To assume such a high-pressure role with such ease is far from natural, according to sports psychologist Dennis Sprague: "Usually, you have to learn how to harness the biochemicals that build up that extra focus and concentration in situations like [closing]. But some people are just hard-wired in a certain way, just kind of born with their brain wired in such a way that all that pressure creates something like a high for them."

In other words: Closers are born, not made.

And Jason Isringhausen is a closer. Always has been. This is an indisputable, scientific fact, predetermined by biochemistry and neurological wiring. He has tried denying this, and these attempts have come perilously close to stripping him of his livelihood, even to killing him. But he survived. So now he closes Major League Baseball games for a living. He does this because it has been realized that he should have been doing it all along.

And because he is out of options.


There is one out in the ninth inning of a two-run baseball game in September, and Jason Isringhausen -- saveless in almost a month -- is standing on the pitcher's mound in the bullpen, looking surly as hell.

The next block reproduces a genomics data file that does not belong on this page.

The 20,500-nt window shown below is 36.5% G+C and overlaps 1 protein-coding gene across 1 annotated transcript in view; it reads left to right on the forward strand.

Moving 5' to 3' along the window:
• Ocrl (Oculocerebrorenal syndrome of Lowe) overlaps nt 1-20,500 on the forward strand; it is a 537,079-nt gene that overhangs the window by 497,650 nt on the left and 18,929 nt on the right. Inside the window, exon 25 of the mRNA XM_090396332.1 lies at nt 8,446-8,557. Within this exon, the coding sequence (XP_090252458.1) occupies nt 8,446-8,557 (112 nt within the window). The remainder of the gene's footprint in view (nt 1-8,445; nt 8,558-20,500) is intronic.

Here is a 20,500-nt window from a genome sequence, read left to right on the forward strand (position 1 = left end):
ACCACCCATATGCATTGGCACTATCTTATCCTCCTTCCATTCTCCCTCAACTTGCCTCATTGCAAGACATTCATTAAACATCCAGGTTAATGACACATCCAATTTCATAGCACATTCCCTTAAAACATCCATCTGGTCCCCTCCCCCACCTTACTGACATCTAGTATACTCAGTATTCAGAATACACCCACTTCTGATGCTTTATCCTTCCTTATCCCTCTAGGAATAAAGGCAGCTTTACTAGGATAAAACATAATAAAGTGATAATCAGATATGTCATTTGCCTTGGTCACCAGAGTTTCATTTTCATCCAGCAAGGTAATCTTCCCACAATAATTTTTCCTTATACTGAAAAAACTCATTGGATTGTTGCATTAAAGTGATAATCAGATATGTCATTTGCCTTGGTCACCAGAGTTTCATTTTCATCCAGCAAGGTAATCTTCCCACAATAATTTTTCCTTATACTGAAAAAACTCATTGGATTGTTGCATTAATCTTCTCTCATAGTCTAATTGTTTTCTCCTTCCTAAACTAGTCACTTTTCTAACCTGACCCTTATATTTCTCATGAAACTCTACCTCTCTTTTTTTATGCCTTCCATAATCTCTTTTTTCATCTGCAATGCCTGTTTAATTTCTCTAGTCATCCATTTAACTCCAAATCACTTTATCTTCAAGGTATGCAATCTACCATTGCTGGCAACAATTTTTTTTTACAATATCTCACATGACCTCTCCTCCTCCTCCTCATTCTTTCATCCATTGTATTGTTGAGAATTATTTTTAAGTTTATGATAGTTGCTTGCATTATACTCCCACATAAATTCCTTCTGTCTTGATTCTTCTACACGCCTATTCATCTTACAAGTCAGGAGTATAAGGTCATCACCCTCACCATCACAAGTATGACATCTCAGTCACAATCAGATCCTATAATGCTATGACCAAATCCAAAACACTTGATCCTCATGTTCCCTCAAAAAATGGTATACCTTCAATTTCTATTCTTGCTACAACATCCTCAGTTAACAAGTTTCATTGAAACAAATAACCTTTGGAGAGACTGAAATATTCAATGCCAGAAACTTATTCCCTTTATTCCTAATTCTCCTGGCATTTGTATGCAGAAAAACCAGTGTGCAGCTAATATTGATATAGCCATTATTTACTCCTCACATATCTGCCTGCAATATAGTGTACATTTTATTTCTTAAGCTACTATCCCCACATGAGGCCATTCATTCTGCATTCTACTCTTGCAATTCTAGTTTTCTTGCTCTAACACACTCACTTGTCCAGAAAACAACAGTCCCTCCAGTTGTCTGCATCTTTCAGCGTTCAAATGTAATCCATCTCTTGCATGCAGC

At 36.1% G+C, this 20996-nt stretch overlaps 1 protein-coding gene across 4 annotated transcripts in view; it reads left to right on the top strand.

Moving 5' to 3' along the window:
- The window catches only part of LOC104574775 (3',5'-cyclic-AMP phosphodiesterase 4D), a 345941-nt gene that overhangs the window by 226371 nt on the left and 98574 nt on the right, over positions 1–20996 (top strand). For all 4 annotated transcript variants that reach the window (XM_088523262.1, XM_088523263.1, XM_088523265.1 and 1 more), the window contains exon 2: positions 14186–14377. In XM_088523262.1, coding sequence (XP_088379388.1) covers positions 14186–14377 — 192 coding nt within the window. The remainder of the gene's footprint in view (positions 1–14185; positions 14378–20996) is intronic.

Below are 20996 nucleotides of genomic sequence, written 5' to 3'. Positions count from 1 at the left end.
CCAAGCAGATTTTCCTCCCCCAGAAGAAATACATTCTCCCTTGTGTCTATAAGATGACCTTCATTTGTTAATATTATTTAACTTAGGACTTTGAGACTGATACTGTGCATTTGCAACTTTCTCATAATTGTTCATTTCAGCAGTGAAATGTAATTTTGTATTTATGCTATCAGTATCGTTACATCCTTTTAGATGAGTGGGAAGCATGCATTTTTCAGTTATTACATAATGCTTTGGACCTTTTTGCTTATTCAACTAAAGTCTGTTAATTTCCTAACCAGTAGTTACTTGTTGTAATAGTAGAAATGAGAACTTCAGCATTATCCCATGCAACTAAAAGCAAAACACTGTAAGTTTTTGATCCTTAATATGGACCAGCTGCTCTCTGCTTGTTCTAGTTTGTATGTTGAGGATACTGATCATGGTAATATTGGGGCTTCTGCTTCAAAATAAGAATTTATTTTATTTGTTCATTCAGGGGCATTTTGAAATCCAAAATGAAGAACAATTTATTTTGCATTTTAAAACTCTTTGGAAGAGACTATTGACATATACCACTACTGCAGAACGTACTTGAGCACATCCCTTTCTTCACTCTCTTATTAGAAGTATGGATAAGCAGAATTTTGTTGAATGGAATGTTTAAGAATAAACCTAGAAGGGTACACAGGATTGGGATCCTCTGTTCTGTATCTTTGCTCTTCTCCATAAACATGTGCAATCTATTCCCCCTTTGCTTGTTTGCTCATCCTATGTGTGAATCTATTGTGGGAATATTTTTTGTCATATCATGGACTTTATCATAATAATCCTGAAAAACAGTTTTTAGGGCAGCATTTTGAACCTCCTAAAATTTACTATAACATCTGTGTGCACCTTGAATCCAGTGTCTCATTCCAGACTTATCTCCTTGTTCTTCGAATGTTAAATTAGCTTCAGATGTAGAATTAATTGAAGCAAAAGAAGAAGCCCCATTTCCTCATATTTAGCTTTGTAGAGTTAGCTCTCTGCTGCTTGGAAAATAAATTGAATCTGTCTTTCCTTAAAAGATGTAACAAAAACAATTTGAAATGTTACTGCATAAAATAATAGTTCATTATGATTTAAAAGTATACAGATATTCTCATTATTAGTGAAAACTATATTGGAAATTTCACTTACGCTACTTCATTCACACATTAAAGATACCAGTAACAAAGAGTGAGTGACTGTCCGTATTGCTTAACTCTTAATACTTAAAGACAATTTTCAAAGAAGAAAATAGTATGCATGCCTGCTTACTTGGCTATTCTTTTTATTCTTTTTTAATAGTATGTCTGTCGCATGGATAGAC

Just a day after being told by Manager Art Howe that he is the closer once again, Izzy is watching Jim Mecir -- who sets him up -- pitch in a save situation. He has been told to be ready just in case Mecir gets in trouble, and he has finished his warm-up tosses. So now Isringhausen is watching stoically, standing alone with his arms crossed like a malcontent backbencher at a town hall meeting. Never mind that the A's starters have been throwing so many complete games lately that Isringhausen's was the only appearance by an Oakland reliever in the first four games of the homestand. Never mind Howe's concern that his bullpen might be getting rusty before the all-important road trip that starts in three days. Never mind that Mecir matches up pretty well against this stretch of Minnesota's lineup. This is a save situation, which makes it hissituation. He is the closer. This is his job, his time.

After Mecir gives up a run-scoring double to Minnesota's Corey Koskie, the closer, still standing in the bullpen, flips his arms skyward in a wounded, forsaken gesture.